The overweight guard who’d delivered the lashes grinned. His foul breath made Ramsey want to gag.
“You’ll hang there all night.”
Ramsey spat in the man’s face.
The guard punched him in the gut. “Mayhap you’ll be dead by morn,” he snarled then left the cell, clanging the door loudly.
Aching legs barely held him up, relieving the stress on his shoulders and arms. Sweat and grime stung the cuts the manacles made in the skin around his wrists. Ramsey inhaled through his nose and released a slow breath. Surviving another day in hell has merit, doesn’t it? he asked himself on a daily basis.
Rats scurried along the walls. “Waiting for me tae fall asleep?” he muttered. “Eager tae feast on me flesh?” He’d killed a few of the vermin earlier, so the other rats fed on them for a while. His nose had gone numb from the smell of waste and blood.
Desperation hung like a noose in this place, growing tighter until he couldn’t breathe.
The dampness from the littered floor seeped through the holes in the sheepskin that covered his feet. The lashes on his back burned, making him shudder. Dirt and sweat magnified the stinging wounds. His fury and hatred kept him pushing the boundaries, kept him baiting the wrath of others.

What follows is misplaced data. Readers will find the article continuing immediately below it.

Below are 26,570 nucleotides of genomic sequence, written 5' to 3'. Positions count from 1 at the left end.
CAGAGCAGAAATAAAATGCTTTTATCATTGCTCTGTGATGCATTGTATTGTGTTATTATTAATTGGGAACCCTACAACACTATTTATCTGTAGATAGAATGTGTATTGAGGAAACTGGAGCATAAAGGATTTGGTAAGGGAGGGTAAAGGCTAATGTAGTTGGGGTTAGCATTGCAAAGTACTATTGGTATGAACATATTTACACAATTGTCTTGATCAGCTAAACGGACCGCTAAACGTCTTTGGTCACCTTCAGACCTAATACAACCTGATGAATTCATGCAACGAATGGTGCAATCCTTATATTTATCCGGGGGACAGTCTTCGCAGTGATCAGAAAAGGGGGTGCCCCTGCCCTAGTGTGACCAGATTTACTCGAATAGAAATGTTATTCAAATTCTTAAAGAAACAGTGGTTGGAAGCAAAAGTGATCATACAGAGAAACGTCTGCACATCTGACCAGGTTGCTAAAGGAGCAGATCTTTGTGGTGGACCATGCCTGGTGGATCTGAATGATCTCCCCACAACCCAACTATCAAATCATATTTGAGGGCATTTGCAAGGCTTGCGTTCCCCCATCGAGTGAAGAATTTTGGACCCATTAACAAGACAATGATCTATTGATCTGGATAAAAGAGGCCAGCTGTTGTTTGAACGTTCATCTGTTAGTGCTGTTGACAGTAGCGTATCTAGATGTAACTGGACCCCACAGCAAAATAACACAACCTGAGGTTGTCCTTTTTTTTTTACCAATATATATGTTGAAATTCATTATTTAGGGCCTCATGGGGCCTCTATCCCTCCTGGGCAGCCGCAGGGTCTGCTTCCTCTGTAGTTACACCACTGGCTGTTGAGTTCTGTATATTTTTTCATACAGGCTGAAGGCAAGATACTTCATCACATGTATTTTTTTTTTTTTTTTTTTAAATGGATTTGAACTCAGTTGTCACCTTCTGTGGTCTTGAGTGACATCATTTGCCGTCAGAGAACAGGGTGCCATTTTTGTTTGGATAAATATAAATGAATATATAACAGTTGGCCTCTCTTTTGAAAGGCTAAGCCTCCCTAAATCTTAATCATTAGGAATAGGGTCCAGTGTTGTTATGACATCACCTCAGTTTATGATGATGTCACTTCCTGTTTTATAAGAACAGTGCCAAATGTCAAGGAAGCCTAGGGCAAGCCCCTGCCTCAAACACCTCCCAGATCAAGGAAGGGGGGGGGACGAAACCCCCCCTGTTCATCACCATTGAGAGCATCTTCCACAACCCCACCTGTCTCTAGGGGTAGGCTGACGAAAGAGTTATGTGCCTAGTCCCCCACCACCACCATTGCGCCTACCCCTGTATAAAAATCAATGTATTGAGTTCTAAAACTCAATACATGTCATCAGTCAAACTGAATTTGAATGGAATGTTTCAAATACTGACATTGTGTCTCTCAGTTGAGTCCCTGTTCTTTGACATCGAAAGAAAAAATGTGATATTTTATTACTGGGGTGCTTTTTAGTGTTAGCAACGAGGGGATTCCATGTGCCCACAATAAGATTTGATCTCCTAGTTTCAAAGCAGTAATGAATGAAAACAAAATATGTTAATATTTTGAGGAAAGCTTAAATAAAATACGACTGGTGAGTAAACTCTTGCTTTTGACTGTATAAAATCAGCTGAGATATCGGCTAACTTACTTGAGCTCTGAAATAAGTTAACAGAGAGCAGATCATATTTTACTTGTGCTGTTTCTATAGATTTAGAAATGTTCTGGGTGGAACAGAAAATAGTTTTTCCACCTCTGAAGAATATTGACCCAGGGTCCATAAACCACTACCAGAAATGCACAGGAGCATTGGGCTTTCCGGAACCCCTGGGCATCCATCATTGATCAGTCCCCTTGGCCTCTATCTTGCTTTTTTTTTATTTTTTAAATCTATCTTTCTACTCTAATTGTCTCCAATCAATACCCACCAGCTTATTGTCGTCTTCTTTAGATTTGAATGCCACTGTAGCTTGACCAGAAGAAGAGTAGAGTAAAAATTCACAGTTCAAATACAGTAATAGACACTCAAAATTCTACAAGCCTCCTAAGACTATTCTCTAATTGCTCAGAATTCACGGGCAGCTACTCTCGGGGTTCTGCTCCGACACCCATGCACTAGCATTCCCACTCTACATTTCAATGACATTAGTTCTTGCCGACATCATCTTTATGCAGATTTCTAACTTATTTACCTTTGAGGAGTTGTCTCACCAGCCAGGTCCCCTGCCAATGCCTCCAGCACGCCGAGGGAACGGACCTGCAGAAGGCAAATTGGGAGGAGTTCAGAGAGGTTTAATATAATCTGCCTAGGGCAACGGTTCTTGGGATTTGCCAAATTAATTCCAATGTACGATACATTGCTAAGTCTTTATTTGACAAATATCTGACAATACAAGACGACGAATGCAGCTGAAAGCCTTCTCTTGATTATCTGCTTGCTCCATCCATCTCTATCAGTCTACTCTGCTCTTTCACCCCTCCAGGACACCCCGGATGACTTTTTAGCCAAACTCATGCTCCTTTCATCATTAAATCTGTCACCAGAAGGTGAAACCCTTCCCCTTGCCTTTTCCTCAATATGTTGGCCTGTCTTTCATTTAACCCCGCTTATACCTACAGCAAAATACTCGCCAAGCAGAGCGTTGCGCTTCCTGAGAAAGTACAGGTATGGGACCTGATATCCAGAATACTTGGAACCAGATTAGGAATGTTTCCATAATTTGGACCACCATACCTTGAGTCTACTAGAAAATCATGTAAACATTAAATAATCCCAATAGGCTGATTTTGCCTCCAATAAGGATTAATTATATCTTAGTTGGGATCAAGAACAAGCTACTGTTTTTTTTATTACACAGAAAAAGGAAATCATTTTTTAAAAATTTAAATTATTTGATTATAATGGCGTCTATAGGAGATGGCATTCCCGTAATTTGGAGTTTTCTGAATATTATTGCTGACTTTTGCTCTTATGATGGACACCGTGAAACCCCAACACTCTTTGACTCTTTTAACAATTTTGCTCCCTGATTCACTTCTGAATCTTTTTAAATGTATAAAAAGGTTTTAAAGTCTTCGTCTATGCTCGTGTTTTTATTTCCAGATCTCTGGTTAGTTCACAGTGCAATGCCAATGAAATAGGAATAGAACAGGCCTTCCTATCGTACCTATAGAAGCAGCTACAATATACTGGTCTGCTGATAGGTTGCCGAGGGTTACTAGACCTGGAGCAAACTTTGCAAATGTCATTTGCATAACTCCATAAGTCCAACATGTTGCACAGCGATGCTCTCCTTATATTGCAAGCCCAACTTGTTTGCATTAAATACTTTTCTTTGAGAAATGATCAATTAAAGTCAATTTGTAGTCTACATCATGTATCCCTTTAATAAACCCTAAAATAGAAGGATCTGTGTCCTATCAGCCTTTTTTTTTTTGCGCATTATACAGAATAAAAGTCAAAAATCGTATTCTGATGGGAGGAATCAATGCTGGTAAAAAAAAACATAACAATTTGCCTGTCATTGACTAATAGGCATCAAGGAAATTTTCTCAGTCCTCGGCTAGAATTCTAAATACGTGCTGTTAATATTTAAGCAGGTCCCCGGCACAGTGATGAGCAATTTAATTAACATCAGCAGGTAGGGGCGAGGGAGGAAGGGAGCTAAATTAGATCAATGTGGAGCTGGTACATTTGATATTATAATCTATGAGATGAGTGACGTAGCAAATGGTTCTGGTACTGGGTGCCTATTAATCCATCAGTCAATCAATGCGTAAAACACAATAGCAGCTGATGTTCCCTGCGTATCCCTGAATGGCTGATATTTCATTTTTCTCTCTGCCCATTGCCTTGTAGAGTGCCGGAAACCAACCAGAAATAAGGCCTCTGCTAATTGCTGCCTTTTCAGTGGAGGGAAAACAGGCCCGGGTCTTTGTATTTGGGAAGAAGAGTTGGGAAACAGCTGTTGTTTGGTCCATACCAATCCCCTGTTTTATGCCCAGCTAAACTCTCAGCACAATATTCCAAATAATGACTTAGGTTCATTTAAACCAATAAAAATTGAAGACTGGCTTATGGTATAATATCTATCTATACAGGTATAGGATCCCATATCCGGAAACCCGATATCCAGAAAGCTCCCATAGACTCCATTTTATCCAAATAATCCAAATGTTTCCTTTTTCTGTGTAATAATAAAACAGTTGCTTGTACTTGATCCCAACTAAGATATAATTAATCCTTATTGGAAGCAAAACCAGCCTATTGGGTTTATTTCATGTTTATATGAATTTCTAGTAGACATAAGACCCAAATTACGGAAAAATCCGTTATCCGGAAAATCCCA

At twenty years, he’d started his mission to prove himself to his chastising brothers. They’d goaded him on to greater things, as did The MacLaren, his father. Duncan, the eldest, complained of Ramsey’s ineptness with a sword. Shawe and Ronnie jumped him from the most unexpected places to toughen him up. The MacLaren looked down his nose with disappointment at his youngest son.
That arrogant young man was long gone, laid low by the Archbishop of York. Robert Stewart and Patrick Dunbar, the cowards, fled the Battle of Neville’s Cross early, leaving King David to fight alone. Ramsey planned to hunt down Stewart and Dunbar, remove their heads, and stake them on a pike for all to see.
Every time he closed his eyes, Ramsey relived the battle with great detail. He staved off sleep as much as possible, but it came, nonetheless.